Who Burned Antarctica?

Michael Walsh02 Apr, 2020 2 Min Read
Ninety million years ago, B.C., more or less.

Like most children, the solipsistic, navel-gazing guiltmongers known as klimate kooks believe the world began with them. This is customarily true of "revolutionaries" of all stripes, from the Jacobins of the French Revolution to the Bolsheviks of the Soviet Union: whatever came before, and against which the peasants are revolting, must by definition be bad. The study of history is lost on them, since it largely disproves almost any given aspect of their political (and "moral") program, which is why they have nothing but disdain for it -- unless its "arc" is bending their way.

At the root of their lunacy is the explanation that everything that doesn't fit their world view is the result of a plot, and that anyone who disagrees with them is personally to blame. But what about, you know, things that happened way, way, way before they were born? Before there were trains, planes, and automobiles?

Case in point:

Most of West Antarctica and large areas of East Antarctica were once covered in rainforest, scientists say. Today’s icy wasteland would’ve once played host to huge amounts of plant-life – during an unusually toasty period in history 90 million years ago. Evidence for the rainforest suggests the climate was “exceptionally warm.”

The rainforest dates back to the mid-Cretaceous when sea levels were around 550 feet higher. And at the time, sea surface temperatures in the tropics may have been as high as 35 degrees Celsius (95 degrees Fahrenheit.) Huge areas of Antarctica would’ve been a “temperate swampy lowland rainforest,” said Professor Ulrich Salzmann, a study co-author at Northumbria University, speaking to The Sun.

Okay, it's The Sun, a British tabloid that for decades featured a topless Page 3 girl until the no-fun feminists finally forced it to stop (find your own NSFW links). Still, here's the study, so perhaps it's not an April Fool's joke after all.

Researchers have found unexpected fossil traces of a temperate rainforest near the South Pole 90 million years ago, suggesting the continent had an exceptionally warm climate in prehistoric times. A team from the UK and Germany, which includes experts from Northumbria University's Department of Geography and Environmental Sciences, discovered a forest soil from the Cretaceous period in the seabed near the South Pole.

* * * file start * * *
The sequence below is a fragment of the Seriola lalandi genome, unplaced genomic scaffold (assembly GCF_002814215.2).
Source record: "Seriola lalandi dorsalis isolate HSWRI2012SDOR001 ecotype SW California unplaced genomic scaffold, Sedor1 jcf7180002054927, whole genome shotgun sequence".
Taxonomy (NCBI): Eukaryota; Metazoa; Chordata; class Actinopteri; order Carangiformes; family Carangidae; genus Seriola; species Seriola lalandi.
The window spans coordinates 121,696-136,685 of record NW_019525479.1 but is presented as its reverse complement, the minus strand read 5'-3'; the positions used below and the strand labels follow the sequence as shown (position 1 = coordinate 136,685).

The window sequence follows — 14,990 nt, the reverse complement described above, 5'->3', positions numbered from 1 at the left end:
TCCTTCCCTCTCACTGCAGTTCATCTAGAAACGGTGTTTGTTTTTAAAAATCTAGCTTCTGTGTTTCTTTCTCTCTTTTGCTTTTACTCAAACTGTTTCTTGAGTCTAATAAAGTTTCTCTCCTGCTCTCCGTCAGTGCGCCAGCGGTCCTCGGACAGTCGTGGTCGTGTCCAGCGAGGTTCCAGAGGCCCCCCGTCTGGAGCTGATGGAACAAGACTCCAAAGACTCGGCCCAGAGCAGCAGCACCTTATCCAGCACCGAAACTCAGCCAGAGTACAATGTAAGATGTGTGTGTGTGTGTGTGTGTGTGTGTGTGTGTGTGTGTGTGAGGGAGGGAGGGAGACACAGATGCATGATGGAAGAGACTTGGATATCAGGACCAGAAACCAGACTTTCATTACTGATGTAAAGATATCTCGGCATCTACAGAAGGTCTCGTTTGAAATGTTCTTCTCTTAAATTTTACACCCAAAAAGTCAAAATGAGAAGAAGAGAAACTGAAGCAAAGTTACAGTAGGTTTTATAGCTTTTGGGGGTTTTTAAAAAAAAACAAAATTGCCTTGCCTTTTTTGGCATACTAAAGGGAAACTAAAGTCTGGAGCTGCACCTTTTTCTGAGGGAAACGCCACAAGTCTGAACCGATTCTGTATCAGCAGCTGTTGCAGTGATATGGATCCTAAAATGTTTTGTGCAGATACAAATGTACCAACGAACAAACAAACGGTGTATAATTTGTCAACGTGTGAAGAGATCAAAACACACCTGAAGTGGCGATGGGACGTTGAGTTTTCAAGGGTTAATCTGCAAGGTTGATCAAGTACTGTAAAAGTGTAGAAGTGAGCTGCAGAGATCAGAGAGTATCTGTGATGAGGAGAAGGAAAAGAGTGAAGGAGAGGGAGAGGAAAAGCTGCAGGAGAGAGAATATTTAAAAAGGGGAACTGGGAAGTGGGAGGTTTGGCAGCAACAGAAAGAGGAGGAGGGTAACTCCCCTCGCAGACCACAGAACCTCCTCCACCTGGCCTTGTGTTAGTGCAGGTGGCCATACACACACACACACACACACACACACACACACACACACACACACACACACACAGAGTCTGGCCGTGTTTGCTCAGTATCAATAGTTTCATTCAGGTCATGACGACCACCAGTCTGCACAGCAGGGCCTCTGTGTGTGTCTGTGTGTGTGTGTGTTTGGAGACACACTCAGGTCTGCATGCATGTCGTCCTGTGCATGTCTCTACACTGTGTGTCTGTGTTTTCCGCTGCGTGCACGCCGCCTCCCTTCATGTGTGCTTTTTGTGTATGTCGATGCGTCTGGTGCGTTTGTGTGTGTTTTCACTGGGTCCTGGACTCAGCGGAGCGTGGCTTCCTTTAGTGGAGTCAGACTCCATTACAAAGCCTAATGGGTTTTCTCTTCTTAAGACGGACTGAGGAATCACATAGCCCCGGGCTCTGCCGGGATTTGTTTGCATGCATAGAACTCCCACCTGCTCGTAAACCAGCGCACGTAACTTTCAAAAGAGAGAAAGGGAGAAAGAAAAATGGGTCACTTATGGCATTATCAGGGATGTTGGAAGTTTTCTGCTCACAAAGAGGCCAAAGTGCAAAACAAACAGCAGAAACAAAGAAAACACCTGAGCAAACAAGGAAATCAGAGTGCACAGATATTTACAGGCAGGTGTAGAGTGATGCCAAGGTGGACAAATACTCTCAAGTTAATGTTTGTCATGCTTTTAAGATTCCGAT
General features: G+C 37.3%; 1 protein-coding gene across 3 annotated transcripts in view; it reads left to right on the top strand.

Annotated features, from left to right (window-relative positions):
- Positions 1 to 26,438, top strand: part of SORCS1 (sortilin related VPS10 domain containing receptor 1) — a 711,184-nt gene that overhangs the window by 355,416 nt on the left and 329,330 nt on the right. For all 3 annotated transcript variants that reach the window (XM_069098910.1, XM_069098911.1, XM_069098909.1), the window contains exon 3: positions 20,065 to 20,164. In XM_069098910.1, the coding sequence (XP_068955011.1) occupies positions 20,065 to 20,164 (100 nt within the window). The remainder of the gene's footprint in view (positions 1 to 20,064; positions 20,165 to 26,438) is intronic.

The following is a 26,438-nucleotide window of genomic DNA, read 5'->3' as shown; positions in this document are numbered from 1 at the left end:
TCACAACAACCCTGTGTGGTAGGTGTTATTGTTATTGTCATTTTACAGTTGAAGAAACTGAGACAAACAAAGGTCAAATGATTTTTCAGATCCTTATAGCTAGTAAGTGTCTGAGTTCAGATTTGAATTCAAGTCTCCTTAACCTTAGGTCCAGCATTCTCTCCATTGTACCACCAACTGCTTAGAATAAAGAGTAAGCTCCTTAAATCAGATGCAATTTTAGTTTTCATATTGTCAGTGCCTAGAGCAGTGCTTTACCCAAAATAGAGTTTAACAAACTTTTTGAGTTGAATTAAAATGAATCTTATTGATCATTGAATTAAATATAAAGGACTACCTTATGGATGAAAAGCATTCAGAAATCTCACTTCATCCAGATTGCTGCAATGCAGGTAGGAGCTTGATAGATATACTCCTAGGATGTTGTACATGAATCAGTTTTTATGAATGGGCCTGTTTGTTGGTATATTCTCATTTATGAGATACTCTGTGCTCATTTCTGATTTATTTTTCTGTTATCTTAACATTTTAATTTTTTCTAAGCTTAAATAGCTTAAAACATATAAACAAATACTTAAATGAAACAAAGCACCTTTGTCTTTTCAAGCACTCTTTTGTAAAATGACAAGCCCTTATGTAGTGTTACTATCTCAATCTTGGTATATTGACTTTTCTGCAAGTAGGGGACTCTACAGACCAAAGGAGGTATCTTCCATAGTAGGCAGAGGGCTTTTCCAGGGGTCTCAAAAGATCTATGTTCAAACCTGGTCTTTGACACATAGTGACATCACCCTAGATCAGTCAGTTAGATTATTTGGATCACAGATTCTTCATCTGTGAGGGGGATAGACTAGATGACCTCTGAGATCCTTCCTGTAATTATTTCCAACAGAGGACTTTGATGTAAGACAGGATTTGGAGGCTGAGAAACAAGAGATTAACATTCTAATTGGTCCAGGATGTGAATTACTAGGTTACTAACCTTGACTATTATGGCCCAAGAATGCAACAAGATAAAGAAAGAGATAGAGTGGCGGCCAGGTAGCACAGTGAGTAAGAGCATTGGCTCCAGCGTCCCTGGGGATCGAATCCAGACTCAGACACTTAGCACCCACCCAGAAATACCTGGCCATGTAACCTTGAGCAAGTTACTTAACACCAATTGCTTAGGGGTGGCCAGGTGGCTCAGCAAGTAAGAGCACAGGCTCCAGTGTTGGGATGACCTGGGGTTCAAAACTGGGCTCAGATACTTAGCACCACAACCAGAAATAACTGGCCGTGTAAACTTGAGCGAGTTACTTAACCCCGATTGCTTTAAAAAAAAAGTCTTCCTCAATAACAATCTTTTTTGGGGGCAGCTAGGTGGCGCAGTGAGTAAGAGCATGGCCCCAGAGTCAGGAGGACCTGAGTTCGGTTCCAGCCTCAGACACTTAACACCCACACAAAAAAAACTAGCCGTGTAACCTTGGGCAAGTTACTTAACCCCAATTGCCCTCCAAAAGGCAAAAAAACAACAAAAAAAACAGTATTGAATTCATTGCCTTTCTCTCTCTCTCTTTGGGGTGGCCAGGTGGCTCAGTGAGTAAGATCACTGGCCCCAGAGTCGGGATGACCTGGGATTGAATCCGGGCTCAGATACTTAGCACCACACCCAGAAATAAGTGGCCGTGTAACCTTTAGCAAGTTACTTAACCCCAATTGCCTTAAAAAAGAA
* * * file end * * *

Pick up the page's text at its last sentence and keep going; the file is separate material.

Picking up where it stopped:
Their analysis of the pristinely preserved roots, pollen and spores show that the world at that time was a lot warmer than previously thought, with rainforests in Antarctica similar to the forests we have in New Zealand today. The international team's findings are published today (1 April) as the lead story in the scientific journal Nature.

When they pieced together their analyses, the international research team found evidence for a mild climate around 500 miles from the South Pole, with annual mean air temperatures of about 12 degrees Celsius. This is roughly the mean temperature of Hobart, Australia, today. Summer temperatures averaged 19 degrees Celsius and water temperatures in rivers and swamps reached up to 20 degrees. This was despite a four-month polar night, meaning for a third of every year there was no life-giving sunlight at all. They also found that the amount and intensity of rainfall in West Antarctica was similar to that in Wales today.

No reports of finding any old tires, rusted engines from SUVs of the period, or old copies of The Sun.

 

 

Michael Walsh is a journalist, author, and screenwriter. He was for 16 years the music critic and a foreign correspondent for Time Magazine. His works include the novels As Time Goes By, And All the Saints, and the bestselling “Devlin” series of NSA thrillers; as well as the nonfiction bestseller, The Devil’s Pleasure Palace and its sequel, The Fiery Angel. His latest book, Last Stands, a study of military history from the Greeks to the present, will be published by St. Martin's Press in December. Follow him on Twitter @dkahanerules

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